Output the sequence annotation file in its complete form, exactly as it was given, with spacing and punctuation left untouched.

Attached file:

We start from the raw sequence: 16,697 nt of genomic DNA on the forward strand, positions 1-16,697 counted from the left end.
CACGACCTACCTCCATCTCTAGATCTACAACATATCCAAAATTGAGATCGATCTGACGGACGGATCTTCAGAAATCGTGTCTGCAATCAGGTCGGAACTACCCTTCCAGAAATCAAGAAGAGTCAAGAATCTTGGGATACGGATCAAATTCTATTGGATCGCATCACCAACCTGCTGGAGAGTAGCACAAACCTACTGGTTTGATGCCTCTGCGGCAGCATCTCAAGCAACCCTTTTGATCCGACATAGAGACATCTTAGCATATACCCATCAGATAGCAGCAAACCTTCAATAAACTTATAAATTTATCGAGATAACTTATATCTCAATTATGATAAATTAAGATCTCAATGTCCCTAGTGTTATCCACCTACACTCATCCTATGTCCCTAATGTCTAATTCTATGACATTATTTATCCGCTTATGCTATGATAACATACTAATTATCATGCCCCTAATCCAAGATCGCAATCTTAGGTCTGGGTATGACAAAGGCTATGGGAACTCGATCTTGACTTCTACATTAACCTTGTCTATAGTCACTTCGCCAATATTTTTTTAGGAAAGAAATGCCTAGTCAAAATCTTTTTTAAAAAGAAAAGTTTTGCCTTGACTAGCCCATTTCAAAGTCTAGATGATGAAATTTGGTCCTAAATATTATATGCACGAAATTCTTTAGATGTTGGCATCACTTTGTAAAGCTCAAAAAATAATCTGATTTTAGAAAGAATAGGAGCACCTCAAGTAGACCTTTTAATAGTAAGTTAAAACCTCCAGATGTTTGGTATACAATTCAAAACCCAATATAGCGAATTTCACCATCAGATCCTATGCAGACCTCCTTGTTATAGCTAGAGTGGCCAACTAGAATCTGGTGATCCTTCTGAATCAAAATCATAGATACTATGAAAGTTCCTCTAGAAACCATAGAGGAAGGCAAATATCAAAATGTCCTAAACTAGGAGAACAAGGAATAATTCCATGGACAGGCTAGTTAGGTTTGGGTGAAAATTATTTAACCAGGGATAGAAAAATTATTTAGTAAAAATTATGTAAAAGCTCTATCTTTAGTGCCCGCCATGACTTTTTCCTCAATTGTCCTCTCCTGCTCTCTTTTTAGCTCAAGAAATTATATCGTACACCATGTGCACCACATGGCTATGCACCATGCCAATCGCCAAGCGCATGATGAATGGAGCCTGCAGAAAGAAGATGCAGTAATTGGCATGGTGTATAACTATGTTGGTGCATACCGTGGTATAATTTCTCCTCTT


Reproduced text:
We start from the raw sequence: 16,697 nt of genomic DNA on the forward strand, positions 1-16,697 counted from the left end.
CACGACCTACCTCCATCTCTAGATCTACAACATATCCAAAATTGAGATCGATCTGACGGACGGATCTTCAGAAATCGTGTCTGCAATCAGGTCGGAACTACCCTTCCAGAAATCAAGAAGAGTCAAGAATCTTGGGATACGGATCAAATTCTATTGGATCGCATCACCAACCTGCTGGAGAGTAGCACAAACCTACTGGTTTGATGCCTCTGCGGCAGCATCTCAAGCAACCCTTTTGATCCGACATAGAGACATCTTAGCATATACCCATCAGATAGCAGCAAACCTTCAATAAACTTATAAATTTATCGAGATAACTTATATCTCAATTATGATAAATTAAGATCTCAATGTCCCTAGTGTTATCCACCTACACTCATCCTATGTCCCTAATGTCTAATTCTATGACATTATTTATCCGCTTATGCTATGATAACATACTAATTATCATGCCCCTAATCCAAGATCGCAATCTTAGGTCTGGGTATGACAAAGGCTATGGGAACTCGATCTTGACTTCTACATTAACCTTGTCTATAGTCACTTCGCCAATATTTTTTTAGGAAAGAAATGCCTAGTCAAAATCTTTTTTAAAAAGAAAAGTTTTGCCTTGACTAGCCCATTTCAAAGTCTAGATGATGAAATTTGGTCCTAAATATTATATGCACGAAATTCTTTAGATGTTGGCATCACTTTGTAAAGCTCAAAAAATAATCTGATTTTAGAAAGAATAGGAGCACCTCAAGTAGACCTTTTAATAGTAAGTTAAAACCTCCAGATGTTTGGTATACAATTCAAAACCCAATATAGCGAATTTCACCATCAGATCCTATGCAGACCTCCTTGTTATAGCTAGAGTGGCCAACTAGAATCTGGTGATCCTTCTGAATCAAAATCATAGATACTATGAAAGTTCCTCTAGAAACCATAGAGGAAGGCAAATATCAAAATGTCCTAAACTAGGAGAACAAGGAATAATTCCATGGACAGGCTAGTTAGGTTTGGGTGAAAATTATTTAACCAGGGATAGAAAAATTATTTAGTAAAAATTATGTAAAAGCTCTATCTTTAGTGCCCGCCATGACTTTTTCCTCAATTGTCCTCTCCTGCTCTCTTTTTAGCTCAAGAAATTATATCGTACACCATGTGCACCACATGGCTATGCACCATGCCAATCGCCAAGCGCATGATGAATGGAGCCTGCAGAAAGAAGATGCAGTAATTGGCATGGTGTATAACTATGTTGGTGCATACCGTGGTATAATTTCTCCTCTT